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Seeking Sun, Fat, and Red Wine in Puglia

In her latest Postcards from Parma column, Graceanne LaCombe travels to experience winter in Puglia.

Graceanne LaCombe sungazing in the Puglian village of Cisternino.

Graceanne LaCombe sungazing in the Puglian village of Cisternino.

Recently, I was invited to travel down to the south of Italy to experience the Pugliese winter, a winter that still has lingering golden sentiments even in the bluer months. Cacti adorn every doorstep. Withered rays of sunshine stretch far into the narrow streets. The cool air can still leave salty residue on your lips, reminiscent of warmer, longer days.

The purpose of the week-long trip was to travel far enough south that we forgot about the gruesome frost and fog of the north, to take in the scenery, eat some of the region’s fatty delicacies (bombette, panzerotti, taralli), and drink the region’s bold wines (primitivo was our table staple).

Graceanne LaCombe enjoying one of Puglia's bold wines.
Graceanne LaCombe enjoying one of Puglia's bold wines.

If you have read any of my previous Postcards from Parma stories, you may know that my trips tend to be food-centric, and you can probably assume that we were successful in the aforementioned endeavors.

After an 8-hour road trip, where my job was to occupy the aux cord and try not to wiggle impatiently in the passenger seat, I stepped out of the car and followed the savory scent that greeted us, like Bugs Bunny on the hunt for a carrot (except—spoiler alert—I wasn’t led to carrots, or anything remotely healthy).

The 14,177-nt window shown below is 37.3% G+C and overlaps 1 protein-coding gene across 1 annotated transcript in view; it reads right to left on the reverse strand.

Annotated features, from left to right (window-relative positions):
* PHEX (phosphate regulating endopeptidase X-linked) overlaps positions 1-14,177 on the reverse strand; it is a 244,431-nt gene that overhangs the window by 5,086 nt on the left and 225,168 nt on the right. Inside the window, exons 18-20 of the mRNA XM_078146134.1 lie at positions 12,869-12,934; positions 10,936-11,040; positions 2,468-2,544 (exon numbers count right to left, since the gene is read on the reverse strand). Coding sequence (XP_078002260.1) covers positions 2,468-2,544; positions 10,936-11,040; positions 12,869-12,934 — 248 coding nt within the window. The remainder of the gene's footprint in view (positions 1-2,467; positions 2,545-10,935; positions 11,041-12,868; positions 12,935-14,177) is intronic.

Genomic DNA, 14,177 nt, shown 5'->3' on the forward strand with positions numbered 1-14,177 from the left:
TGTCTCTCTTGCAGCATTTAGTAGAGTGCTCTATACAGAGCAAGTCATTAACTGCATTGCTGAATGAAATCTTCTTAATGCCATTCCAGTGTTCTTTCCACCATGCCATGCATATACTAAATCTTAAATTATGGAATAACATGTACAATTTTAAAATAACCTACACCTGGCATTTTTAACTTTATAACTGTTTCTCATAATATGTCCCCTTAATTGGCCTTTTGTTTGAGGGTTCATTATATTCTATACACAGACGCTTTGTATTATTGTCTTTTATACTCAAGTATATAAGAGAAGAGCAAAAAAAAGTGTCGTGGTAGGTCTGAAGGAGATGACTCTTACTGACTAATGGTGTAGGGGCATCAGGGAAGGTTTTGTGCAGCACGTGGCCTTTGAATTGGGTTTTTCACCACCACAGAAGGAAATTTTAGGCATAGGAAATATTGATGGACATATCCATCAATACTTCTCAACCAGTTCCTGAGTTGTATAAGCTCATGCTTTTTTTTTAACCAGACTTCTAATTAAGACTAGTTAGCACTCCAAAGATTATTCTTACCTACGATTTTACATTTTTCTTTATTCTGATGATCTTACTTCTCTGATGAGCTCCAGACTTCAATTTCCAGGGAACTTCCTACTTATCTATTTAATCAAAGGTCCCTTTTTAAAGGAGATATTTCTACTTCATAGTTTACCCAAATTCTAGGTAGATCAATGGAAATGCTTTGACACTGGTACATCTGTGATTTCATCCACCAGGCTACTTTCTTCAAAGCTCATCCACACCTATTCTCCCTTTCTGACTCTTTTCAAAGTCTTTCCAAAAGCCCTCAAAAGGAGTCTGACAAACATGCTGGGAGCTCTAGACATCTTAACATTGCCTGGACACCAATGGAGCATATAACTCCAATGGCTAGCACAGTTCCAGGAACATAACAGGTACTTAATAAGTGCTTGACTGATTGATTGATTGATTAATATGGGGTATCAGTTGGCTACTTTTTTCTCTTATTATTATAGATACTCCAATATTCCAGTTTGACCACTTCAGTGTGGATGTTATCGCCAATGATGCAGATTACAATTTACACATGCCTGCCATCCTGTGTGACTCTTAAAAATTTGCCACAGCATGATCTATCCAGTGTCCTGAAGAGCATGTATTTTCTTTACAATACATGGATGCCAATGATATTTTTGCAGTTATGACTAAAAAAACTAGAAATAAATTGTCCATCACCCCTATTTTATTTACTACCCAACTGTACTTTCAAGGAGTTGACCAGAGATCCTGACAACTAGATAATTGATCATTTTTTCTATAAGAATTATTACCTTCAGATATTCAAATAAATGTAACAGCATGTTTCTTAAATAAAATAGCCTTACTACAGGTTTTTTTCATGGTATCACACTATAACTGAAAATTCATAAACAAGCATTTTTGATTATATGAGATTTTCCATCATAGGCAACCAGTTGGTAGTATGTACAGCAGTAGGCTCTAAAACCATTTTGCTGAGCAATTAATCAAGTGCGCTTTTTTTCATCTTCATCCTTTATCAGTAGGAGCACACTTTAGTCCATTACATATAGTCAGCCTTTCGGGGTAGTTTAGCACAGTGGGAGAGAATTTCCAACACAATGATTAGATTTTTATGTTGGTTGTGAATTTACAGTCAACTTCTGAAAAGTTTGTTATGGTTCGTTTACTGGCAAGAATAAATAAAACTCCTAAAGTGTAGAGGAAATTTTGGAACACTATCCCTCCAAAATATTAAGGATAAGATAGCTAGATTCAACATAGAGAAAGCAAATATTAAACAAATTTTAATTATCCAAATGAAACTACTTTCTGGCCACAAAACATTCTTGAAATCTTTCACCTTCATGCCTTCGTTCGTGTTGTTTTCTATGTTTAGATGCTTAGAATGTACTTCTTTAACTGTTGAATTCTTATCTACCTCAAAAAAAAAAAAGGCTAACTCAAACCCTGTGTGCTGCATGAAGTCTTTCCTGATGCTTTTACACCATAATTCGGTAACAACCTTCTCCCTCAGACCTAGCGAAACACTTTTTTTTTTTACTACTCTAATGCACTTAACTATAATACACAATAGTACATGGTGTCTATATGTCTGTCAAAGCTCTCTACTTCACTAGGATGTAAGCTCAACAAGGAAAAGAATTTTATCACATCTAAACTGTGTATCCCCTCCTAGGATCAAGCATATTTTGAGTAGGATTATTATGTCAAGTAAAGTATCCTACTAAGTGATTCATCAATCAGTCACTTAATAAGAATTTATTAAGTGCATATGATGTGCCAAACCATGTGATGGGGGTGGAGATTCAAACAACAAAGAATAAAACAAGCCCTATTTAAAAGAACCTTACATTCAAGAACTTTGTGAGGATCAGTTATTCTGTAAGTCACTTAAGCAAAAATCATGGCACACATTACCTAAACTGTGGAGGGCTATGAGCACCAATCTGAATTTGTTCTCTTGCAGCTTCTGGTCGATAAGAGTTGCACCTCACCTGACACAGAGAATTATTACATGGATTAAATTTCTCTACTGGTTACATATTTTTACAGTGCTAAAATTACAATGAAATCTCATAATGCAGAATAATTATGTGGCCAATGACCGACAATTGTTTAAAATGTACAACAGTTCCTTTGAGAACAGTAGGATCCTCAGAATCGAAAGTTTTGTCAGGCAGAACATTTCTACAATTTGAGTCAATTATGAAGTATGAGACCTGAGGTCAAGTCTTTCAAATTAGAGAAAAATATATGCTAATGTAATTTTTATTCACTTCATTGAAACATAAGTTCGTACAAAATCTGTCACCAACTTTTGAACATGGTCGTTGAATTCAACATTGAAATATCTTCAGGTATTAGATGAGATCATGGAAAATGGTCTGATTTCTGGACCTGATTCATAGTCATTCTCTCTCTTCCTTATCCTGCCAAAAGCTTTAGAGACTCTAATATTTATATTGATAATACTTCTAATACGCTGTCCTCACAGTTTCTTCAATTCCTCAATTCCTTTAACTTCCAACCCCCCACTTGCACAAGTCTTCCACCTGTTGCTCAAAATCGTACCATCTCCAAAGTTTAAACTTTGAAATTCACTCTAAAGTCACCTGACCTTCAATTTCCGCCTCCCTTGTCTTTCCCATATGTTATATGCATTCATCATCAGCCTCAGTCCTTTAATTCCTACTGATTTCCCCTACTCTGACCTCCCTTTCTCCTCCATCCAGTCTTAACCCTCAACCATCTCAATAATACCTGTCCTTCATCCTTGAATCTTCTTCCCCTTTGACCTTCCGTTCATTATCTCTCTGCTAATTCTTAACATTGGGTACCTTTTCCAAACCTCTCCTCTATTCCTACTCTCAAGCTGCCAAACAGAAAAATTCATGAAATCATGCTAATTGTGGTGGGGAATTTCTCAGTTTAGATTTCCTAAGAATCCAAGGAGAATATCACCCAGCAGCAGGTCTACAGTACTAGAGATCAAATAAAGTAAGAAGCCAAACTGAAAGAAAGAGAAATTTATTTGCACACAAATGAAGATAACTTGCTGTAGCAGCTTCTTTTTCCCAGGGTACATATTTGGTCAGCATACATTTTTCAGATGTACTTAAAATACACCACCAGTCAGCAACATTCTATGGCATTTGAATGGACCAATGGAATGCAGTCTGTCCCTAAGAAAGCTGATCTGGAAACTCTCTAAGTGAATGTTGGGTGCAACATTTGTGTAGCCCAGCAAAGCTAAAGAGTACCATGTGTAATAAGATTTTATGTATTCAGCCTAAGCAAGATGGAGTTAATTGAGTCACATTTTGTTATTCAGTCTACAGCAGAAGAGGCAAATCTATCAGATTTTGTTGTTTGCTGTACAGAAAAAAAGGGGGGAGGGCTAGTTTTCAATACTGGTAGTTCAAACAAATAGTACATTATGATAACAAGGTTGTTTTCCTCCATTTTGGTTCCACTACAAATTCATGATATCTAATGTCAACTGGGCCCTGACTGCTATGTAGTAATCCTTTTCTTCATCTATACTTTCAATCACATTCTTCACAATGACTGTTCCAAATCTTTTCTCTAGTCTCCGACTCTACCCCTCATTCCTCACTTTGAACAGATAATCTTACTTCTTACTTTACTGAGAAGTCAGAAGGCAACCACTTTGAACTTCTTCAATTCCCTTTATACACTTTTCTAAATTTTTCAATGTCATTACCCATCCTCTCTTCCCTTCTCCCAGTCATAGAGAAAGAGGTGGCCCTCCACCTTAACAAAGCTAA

The scent led us to a pizzeria where I ordered a panzerotto (a golden pocket of cheese, sauce, and all the good things) that was the size of my head, ultimately setting the tone for a fairly indulgent trip.

A panzerotto in Puglia.
A panzerotto in Puglia.

We leaned into the indulgence and observed that Pugliesi lean similarly during this season. Aside from the few fishermen dotted along the pier, others seemed to occupy their day sitting in restaurants, sharing bombette (cheese-stuffed pork rolls) and taralli (simply put, olive oil disguised as a cracker) while drinking carafes of red table wine.

It was inherently understood that this was one of the best ways to spend a winter day, intoxicated at an abundant table with salted lips and visions of golden streets.

Graceanne LaCombe wandering the streets of Polignano del Mare in Puglia.
Graceanne LaCombe wandering the streets of Polignano del Mare in Puglia.

On one of our last lunches, after we sat down at another taralli-embellished table in a trattoria and opened the wine menu, a Pugliese man interrupted us to give unprompted advice — advice that penetrated our conversation and ultimately influenced the rest of our trip.

Through red-stained teeth (a description that I find I give to my most favorite people), he suggested that the only way to pass the bluer months is in fact by consuming fatty food and red wine, because that’s where you find the sun, fossilized in the olive oil and wine grapes.

It became quite philosophical for me, thinking about how the Pugliesi are a kind of sun people, finding the sun’s warmth even when it's physically lacking, and inviting others to partake in its gifts. Perhaps that’s the excuse I gave myself while experiencing, yet again, one of these highly indulgent trips.

Back in the car again, with bottles of fossilized sun stacked in the trunk and taralli filling all of the car’s crevices, we felt ready to head back home and brave the now not-so-gruesome frost and fog of the north.

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